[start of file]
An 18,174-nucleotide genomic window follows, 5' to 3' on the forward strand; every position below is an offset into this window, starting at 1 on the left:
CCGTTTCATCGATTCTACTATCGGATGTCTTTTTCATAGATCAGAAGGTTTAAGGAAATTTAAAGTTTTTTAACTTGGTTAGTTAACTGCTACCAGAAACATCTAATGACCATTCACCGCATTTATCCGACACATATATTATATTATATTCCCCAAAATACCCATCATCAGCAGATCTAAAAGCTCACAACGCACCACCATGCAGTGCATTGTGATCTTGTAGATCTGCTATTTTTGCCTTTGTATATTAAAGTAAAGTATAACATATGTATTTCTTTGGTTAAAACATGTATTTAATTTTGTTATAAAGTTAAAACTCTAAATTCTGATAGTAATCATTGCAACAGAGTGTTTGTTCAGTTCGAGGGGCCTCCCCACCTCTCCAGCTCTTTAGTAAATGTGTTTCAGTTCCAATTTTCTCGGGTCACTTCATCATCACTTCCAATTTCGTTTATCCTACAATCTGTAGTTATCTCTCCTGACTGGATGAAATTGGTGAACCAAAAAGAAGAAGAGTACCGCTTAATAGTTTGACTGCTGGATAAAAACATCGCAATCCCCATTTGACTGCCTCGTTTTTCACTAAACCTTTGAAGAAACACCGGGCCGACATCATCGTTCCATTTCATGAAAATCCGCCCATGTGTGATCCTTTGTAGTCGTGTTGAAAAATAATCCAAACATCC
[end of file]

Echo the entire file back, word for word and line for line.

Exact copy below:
An 18,174-nucleotide genomic window follows, 5' to 3' on the forward strand; every position below is an offset into this window, starting at 1 on the left:
CCGTTTCATCGATTCTACTATCGGATGTCTTTTTCATAGATCAGAAGGTTTAAGGAAATTTAAAGTTTTTTAACTTGGTTAGTTAACTGCTACCAGAAACATCTAATGACCATTCACCGCATTTATCCGACACATATATTATATTATATTCCCCAAAATACCCATCATCAGCAGATCTAAAAGCTCACAACGCACCACCATGCAGTGCATTGTGATCTTGTAGATCTGCTATTTTTGCCTTTGTATATTAAAGTAAAGTATAACATATGTATTTCTTTGGTTAAAACATGTATTTAATTTTGTTATAAAGTTAAAACTCTAAATTCTGATAGTAATCATTGCAACAGAGTGTTTGTTCAGTTCGAGGGGCCTCCCCACCTCTCCAGCTCTTTAGTAAATGTGTTTCAGTTCCAATTTTCTCGGGTCACTTCATCATCACTTCCAATTTCGTTTATCCTACAATCTGTAGTTATCTCTCCTGACTGGATGAAATTGGTGAACCAAAAAGAAGAAGAGTACCGCTTAATAGTTTGACTGCTGGATAAAAACATCGCAATCCCCATTTGACTGCCTCGTTTTTCACTAAACCTTTGAAGAAACACCGGGCCGACATCATCGTTCCATTTCATGAAAATCCGCCCATGTGTGATCCTTTGTAGTCGTGTTGAAAAATAATCCAAACATCC